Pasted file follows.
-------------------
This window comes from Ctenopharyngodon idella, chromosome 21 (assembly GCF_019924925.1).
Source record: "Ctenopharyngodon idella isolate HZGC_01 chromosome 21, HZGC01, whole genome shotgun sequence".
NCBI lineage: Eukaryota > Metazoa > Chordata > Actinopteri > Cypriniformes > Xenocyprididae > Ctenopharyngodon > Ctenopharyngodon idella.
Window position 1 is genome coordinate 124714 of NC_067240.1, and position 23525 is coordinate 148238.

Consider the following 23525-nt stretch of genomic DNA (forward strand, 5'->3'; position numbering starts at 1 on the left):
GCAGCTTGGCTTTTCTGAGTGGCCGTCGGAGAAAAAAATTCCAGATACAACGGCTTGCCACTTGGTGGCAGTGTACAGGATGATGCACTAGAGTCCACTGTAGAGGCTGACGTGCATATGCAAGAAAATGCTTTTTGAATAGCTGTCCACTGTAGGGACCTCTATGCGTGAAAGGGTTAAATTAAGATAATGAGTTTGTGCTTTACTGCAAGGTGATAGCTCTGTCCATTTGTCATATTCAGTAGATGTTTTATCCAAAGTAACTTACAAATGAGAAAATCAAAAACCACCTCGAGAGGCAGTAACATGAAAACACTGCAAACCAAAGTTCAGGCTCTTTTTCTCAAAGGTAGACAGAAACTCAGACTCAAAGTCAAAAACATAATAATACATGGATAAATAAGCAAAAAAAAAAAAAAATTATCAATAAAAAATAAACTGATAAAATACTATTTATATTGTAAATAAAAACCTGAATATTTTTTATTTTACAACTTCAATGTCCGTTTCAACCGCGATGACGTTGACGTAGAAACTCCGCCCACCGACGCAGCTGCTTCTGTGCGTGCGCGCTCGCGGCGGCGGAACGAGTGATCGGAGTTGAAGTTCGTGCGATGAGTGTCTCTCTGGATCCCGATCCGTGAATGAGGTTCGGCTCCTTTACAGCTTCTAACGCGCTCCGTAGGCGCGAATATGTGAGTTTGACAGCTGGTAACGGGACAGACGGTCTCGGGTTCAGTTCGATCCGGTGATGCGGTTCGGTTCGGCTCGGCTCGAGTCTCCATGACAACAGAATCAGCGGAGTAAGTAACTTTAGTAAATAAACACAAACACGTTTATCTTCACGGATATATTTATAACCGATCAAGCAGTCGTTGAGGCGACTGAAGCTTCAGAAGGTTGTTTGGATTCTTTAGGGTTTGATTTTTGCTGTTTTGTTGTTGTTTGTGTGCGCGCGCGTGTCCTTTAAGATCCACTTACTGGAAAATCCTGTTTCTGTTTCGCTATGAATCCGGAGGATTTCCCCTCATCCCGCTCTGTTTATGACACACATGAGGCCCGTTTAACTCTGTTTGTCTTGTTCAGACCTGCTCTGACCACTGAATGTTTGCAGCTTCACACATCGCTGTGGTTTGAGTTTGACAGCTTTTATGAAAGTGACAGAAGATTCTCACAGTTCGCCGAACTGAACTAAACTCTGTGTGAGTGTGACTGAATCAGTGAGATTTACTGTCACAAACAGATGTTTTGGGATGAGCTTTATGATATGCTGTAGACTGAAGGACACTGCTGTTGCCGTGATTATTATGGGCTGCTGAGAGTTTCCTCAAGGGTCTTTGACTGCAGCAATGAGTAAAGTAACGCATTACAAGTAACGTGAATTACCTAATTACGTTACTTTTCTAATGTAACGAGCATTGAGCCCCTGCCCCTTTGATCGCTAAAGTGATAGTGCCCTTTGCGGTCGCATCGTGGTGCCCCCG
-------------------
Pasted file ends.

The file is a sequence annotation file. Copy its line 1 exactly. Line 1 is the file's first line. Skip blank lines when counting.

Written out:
This window comes from Ctenopharyngodon idella, chromosome 21 (assembly GCF_019924925.1).